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http://worldcat.org/entity/work/id/784738841

Cavalcade (Motion picture : 1933)

"Offering a view of English life from New Year's Eve 1899 through New Year's Day 1933, the film is presented from the point of view of well-to-do London residents Jane and Robert Marryot. Several historical events serve as background for the film, including the Second Boer War, the death of Queen Victoria, the sinking of the Titanic, and World War I."--Container.

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http://schema.org/description

  • ""Offering a view of English life from New Year's Eve 1899 through New Year's Day 1933, the film is presented from the point of view of well-to-do London residents Jane and Robert Marryot. Several historical events serve as background for the film, including the Second Boer War, the death of Queen Victoria, the sinking of the Titanic, and World War I."--Container."
  • ""Offering a view of English life from New Year's Eve 1899 through New Year's Day 1933, the film is presented from the point of view of well-to-do London residents Jane and Robert Marryot. Several historical events serve as background for the film, including the Second Boer War, the death of Queen Victoria, the sinking of the Titanic, and World War I."--Container."@en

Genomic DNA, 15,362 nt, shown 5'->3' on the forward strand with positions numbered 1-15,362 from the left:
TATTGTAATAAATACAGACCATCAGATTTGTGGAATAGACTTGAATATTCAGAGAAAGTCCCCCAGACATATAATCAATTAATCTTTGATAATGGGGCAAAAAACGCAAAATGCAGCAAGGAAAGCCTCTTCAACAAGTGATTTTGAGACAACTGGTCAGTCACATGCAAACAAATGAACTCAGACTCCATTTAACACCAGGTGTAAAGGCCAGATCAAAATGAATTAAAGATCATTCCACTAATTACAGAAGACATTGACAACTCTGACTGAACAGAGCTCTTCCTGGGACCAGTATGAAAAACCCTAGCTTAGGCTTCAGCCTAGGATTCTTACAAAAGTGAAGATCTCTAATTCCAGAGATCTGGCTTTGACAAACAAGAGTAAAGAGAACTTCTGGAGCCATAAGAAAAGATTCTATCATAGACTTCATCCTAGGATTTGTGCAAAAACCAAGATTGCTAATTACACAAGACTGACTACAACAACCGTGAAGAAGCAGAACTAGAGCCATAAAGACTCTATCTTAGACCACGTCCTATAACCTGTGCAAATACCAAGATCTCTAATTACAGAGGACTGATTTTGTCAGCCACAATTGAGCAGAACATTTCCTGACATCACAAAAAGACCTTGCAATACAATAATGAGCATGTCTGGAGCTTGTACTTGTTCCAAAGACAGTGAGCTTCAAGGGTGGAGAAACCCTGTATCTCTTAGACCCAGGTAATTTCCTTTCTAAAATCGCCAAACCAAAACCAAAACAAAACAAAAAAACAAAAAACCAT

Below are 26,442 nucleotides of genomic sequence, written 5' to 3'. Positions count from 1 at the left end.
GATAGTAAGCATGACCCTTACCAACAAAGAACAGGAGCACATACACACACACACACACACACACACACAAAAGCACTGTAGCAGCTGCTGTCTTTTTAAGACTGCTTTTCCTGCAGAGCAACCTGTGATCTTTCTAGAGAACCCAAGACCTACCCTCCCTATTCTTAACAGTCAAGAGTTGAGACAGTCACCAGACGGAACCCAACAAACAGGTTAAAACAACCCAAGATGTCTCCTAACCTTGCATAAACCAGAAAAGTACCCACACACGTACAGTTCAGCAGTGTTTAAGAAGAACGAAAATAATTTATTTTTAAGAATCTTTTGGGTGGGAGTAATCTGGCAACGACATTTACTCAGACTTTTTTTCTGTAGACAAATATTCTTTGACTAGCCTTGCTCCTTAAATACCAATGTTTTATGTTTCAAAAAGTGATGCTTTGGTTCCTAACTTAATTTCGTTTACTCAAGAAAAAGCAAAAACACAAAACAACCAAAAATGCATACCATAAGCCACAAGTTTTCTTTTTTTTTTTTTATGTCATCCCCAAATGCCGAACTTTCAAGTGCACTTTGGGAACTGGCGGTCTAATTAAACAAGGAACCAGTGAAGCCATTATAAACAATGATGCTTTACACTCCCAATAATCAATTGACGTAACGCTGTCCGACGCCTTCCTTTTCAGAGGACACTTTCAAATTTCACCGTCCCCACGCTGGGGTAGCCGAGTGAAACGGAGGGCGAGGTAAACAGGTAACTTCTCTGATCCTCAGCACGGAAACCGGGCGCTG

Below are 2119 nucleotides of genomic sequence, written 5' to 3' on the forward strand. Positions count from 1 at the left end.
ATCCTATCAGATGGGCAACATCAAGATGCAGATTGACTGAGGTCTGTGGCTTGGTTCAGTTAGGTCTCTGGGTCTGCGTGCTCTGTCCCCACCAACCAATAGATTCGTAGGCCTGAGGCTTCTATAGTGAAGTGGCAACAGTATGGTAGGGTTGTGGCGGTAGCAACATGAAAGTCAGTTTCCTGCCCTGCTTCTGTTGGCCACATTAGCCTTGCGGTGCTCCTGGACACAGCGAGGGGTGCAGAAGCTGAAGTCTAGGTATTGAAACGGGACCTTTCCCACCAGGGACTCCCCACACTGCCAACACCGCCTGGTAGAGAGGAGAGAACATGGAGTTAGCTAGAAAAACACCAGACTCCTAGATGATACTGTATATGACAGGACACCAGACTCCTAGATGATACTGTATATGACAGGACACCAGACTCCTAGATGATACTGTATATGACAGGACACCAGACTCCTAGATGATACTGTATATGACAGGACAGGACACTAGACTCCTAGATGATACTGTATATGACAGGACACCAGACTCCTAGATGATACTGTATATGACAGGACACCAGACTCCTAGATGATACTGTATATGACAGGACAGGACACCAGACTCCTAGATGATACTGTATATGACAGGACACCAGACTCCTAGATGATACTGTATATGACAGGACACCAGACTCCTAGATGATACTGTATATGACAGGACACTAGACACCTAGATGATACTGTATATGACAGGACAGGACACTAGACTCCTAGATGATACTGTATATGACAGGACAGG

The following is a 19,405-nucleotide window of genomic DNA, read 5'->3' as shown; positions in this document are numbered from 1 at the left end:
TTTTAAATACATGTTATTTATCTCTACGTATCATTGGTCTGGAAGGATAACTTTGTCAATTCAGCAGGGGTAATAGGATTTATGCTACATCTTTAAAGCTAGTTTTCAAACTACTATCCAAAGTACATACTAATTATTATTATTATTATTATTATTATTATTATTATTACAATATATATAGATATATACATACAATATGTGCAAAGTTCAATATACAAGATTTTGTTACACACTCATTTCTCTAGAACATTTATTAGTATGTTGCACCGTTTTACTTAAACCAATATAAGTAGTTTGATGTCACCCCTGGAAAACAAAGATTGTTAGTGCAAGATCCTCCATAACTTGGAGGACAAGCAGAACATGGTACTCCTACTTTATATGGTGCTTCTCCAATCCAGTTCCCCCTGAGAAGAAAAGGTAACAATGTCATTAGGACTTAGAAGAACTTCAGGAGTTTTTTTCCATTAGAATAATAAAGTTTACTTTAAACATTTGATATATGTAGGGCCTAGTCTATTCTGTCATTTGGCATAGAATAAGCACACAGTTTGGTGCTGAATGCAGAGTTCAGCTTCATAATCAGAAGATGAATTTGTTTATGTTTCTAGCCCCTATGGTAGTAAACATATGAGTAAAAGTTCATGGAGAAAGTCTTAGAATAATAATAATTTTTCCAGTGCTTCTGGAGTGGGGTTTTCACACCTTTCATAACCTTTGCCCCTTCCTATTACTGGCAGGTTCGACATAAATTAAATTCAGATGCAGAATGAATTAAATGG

• ""The film traces the lives of two different families over three decades from the Boer War to the close of the 19th century through World War I and the early 1930's"."
  • "Gevolgd wordt het leven van twee families tijdens drie decennia, vanaf de Boeren-oorlog tot het eind van de Eerste Wereldoorlog."
  • "It chronicles the life of two British families, from the eve of the 20th century to 1933. One family is upstairs, the other downstairs, but it's less a view of the class struggle than a remembrance of things past. People honeymoon on the Titanic, they fight in the war to end all wars, and they seem to entirely avoid the 1920s"--Container."@en